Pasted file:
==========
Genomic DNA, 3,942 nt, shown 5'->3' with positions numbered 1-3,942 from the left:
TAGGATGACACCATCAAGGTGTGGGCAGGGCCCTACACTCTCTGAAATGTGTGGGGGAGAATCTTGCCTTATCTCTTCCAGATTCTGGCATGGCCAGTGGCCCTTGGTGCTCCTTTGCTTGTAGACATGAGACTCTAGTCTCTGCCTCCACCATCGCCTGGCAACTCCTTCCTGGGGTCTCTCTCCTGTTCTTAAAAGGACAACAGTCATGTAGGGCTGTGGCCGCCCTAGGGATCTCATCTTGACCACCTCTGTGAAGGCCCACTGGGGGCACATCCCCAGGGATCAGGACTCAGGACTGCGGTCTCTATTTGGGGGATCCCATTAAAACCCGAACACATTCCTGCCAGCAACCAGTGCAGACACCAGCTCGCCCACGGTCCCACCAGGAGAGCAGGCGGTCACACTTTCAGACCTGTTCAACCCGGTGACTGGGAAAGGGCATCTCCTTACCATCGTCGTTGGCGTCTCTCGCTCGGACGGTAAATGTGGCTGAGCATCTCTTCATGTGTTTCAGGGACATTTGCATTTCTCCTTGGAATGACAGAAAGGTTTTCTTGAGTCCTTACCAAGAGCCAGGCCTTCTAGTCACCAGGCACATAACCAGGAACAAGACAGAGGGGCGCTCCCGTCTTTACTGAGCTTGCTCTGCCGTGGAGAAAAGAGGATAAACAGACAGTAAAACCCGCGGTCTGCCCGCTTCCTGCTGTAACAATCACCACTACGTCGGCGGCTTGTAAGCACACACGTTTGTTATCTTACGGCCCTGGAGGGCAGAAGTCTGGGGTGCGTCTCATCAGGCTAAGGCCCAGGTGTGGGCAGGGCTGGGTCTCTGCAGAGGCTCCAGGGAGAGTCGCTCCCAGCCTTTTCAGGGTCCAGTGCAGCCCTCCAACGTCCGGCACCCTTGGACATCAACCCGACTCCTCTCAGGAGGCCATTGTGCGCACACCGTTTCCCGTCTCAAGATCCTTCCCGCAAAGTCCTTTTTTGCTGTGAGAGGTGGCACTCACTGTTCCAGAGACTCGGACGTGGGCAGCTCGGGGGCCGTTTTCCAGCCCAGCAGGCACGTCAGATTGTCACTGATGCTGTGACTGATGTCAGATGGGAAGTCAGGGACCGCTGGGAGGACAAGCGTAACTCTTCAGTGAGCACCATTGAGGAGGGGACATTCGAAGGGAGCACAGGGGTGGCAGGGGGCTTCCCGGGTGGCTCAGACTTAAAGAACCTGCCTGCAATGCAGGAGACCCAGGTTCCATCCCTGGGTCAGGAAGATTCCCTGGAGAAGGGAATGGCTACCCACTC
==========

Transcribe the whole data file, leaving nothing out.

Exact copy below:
Genomic DNA, 3,942 nt, shown 5'->3' with positions numbered 1-3,942 from the left:
TAGGATGACACCATCAAGGTGTGGGCAGGGCCCTACACTCTCTGAAATGTGTGGGGGAGAATCTTGCCTTATCTCTTCCAGATTCTGGCATGGCCAGTGGCCCTTGGTGCTCCTTTGCTTGTAGACATGAGACTCTAGTCTCTGCCTCCACCATCGCCTGGCAACTCCTTCCTGGGGTCTCTCTCCTGTTCTTAAAAGGACAACAGTCATGTAGGGCTGTGGCCGCCCTAGGGATCTCATCTTGACCACCTCTGTGAAGGCCCACTGGGGGCACATCCCCAGGGATCAGGACTCAGGACTGCGGTCTCTATTTGGGGGATCCCATTAAAACCCGAACACATTCCTGCCAGCAACCAGTGCAGACACCAGCTCGCCCACGGTCCCACCAGGAGAGCAGGCGGTCACACTTTCAGACCTGTTCAACCCGGTGACTGGGAAAGGGCATCTCCTTACCATCGTCGTTGGCGTCTCTCGCTCGGACGGTAAATGTGGCTGAGCATCTCTTCATGTGTTTCAGGGACATTTGCATTTCTCCTTGGAATGACAGAAAGGTTTTCTTGAGTCCTTACCAAGAGCCAGGCCTTCTAGTCACCAGGCACATAACCAGGAACAAGACAGAGGGGCGCTCCCGTCTTTACTGAGCTTGCTCTGCCGTGGAGAAAAGAGGATAAACAGACAGTAAAACCCGCGGTCTGCCCGCTTCCTGCTGTAACAATCACCACTACGTCGGCGGCTTGTAAGCACACACGTTTGTTATCTTACGGCCCTGGAGGGCAGAAGTCTGGGGTGCGTCTCATCAGGCTAAGGCCCAGGTGTGGGCAGGGCTGGGTCTCTGCAGAGGCTCCAGGGAGAGTCGCTCCCAGCCTTTTCAGGGTCCAGTGCAGCCCTCCAACGTCCGGCACCCTTGGACATCAACCCGACTCCTCTCAGGAGGCCATTGTGCGCACACCGTTTCCCGTCTCAAGATCCTTCCCGCAAAGTCCTTTTTTGCTGTGAGAGGTGGCACTCACTGTTCCAGAGACTCGGACGTGGGCAGCTCGGGGGCCGTTTTCCAGCCCAGCAGGCACGTCAGATTGTCACTGATGCTGTGACTGATGTCAGATGGGAAGTCAGGGACCGCTGGGAGGACAAGCGTAACTCTTCAGTGAGCACCATTGAGGAGGGGACATTCGAAGGGAGCACAGGGGTGGCAGGGGGCTTCCCGGGTGGCTCAGACTTAAAGAACCTGCCTGCAATGCAGGAGACCCAGGTTCCATCCCTGGGTCAGGAAGATTCCCTGGAGAAGGGAATGGCTACCCACTC